we’ve done similar things, as Jaconson notes—it’s an effort “comparable to the Apollo moon project or constructing the interstate highway system,” just compressed into a short timescale and requiring action from a majority of nations.
Source: 100% Renewable Energy in 40 Years Not Limited to Our Wildest Dreams: Study | Fast Company | Business + Innovation
Speaking at a conference hosted by The Academy of Medicine, Engineering and Science of Texas late last week, our chairman and CEO, Rex Tillerson, made an interesting statement that I think has implications for U.S. policy as we usher in a new Congress.
That’s why in 2007, ExxonMobil committed $125 million to help found the National Math and Science Initiative, a nation-wide effort to identify the most successful math and science education programs and scale them up to the national level.
Source: Fix education, fix the future | ExxonMobil’s Perspectives Blog
Someone once asked Napoleon how he decided where to assign soldiers. Napoleon’s reply was that it’s simple: soldiers are either smart or dumb, lazy or energetic
Leaders need to make things happen. Teachers need to teach. Programmers need to write code. These basic skills are necessary, but they are not enough.
Source: Dumb and gets things done
StarCraft, one of the most popular games ever made, also serves as the perfect proving ground for artificial intelligence.
Source: Skynet meets the Swarm: how the Berkeley Overmind won the 2010 StarCraft AI competition | Ars Technica
A privacy group that wanted the Transportation Security Authority’s collection of 2,000 “see through your clothing” body scans was blocked this week by a federal court. Releasing those images could reveal the machine’s vulnerabilities, it turns out.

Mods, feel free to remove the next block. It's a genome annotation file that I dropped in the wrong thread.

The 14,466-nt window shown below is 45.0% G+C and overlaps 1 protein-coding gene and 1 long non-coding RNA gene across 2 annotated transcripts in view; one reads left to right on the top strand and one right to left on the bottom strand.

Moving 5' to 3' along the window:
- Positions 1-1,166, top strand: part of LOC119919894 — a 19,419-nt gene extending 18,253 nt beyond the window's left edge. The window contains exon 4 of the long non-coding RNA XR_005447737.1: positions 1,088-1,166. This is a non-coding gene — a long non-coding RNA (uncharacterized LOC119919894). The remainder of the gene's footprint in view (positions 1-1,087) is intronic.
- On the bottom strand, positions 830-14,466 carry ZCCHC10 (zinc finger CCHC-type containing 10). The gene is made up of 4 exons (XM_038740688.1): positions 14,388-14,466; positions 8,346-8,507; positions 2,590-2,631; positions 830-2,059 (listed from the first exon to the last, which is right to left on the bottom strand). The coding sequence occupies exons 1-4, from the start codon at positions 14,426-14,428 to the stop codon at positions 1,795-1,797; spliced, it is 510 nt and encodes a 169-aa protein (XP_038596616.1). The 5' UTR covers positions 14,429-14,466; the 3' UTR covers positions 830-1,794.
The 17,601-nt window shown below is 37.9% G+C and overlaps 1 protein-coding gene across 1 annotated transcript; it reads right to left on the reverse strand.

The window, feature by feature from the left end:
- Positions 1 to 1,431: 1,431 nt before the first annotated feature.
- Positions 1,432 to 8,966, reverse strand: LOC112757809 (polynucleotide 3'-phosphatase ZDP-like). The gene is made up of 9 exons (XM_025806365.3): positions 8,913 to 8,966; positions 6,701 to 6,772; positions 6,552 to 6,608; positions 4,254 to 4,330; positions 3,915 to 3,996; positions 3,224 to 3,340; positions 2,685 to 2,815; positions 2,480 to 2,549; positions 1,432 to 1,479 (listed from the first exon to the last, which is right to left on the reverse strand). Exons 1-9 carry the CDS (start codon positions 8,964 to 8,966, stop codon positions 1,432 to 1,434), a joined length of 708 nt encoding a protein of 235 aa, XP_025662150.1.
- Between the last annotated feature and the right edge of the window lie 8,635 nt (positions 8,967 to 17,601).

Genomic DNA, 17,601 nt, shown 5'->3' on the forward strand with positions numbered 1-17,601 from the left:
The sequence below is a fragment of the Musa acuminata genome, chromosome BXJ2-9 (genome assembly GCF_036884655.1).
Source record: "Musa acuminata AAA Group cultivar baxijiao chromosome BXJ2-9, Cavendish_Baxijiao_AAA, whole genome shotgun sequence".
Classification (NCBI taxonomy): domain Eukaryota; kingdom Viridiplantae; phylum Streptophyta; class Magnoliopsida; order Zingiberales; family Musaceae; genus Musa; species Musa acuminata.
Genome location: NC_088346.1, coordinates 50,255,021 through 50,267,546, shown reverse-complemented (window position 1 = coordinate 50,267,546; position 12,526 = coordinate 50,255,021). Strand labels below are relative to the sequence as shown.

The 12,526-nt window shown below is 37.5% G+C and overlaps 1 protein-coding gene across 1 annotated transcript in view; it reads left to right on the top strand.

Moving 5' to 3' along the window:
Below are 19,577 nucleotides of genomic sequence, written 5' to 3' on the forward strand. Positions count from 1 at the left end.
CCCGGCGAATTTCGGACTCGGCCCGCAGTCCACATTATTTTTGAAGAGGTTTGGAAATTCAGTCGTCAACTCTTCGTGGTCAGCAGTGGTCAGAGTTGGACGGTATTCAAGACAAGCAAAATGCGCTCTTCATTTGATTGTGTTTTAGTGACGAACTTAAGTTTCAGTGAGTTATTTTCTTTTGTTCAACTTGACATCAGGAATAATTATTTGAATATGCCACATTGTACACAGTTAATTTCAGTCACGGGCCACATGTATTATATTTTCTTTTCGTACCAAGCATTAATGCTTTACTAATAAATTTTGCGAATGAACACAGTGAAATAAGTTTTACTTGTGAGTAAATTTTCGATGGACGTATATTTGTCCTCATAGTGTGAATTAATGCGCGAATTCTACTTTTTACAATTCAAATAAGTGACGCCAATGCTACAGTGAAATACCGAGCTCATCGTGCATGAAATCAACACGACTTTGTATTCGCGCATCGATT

Source: No peeking: TSA’s naked body scan images stay secret | Ars Technica
So the machines are hideously expensive, don’t work to catch terrorists, and can save and transmit images of naked people…
What is net neutrality?
Why should I care?
ISPs want to control your internet connection. Learn about net neutrality and why we can’t let this happen.
Network neutrality is the idea that your cellular, cable, or phone internet connection should treat all websites and services the same. Big companies like AT&T, Verizon, and Comcast want to treat them differently so they can charge you more depending on what you use.
Source: A Guide to the Open Internet
A graphical representation attempting to explain in simple terms why the average US citizen should care about net neutrality.
Net neutrality is about “free” as in “freedom”, not “free” as in “free beer”. Net neutrality would not prevent ISPs for charging for bandwidth. It would prevent them from specifying the application of that bandwidth.